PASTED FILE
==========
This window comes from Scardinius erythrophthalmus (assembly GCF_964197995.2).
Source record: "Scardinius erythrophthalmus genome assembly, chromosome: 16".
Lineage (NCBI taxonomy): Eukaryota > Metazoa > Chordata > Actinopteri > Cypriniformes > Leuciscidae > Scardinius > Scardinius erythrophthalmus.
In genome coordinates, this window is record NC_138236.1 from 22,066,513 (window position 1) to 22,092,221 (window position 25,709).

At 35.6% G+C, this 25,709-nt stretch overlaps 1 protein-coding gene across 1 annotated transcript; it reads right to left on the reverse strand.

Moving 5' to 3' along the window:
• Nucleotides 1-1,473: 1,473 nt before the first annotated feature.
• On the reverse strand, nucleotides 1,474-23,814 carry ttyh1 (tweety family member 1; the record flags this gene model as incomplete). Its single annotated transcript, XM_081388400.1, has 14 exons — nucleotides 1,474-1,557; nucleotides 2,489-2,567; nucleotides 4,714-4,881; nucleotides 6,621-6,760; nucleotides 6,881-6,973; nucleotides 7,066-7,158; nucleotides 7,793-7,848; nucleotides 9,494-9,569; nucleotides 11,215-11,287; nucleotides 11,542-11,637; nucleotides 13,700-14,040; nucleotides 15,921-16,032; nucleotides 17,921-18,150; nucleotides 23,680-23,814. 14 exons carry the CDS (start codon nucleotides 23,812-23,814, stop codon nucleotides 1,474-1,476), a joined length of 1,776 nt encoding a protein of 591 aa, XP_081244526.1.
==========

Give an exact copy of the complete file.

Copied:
This window comes from Scardinius erythrophthalmus (assembly GCF_964197995.2).
Source record: "Scardinius erythrophthalmus genome assembly, chromosome: 16".
Lineage (NCBI taxonomy): Eukaryota > Metazoa > Chordata > Actinopteri > Cypriniformes > Leuciscidae > Scardinius > Scardinius erythrophthalmus.
In genome coordinates, this window is record NC_138236.1 from 22,066,513 (window position 1) to 22,092,221 (window position 25,709).

At 35.6% G+C, this 25,709-nt stretch overlaps 1 protein-coding gene across 1 annotated transcript; it reads right to left on the reverse strand.

Moving 5' to 3' along the window:
• Nucleotides 1-1,473: 1,473 nt before the first annotated feature.
• On the reverse strand, nucleotides 1,474-23,814 carry ttyh1 (tweety family member 1; the record flags this gene model as incomplete). Its single annotated transcript, XM_081388400.1, has 14 exons — nucleotides 1,474-1,557; nucleotides 2,489-2,567; nucleotides 4,714-4,881; nucleotides 6,621-6,760; nucleotides 6,881-6,973; nucleotides 7,066-7,158; nucleotides 7,793-7,848; nucleotides 9,494-9,569; nucleotides 11,215-11,287; nucleotides 11,542-11,637; nucleotides 13,700-14,040; nucleotides 15,921-16,032; nucleotides 17,921-18,150; nucleotides 23,680-23,814. 14 exons carry the CDS (start codon nucleotides 23,812-23,814, stop codon nucleotides 1,474-1,476), a joined length of 1,776 nt encoding a protein of 591 aa, XP_081244526.1.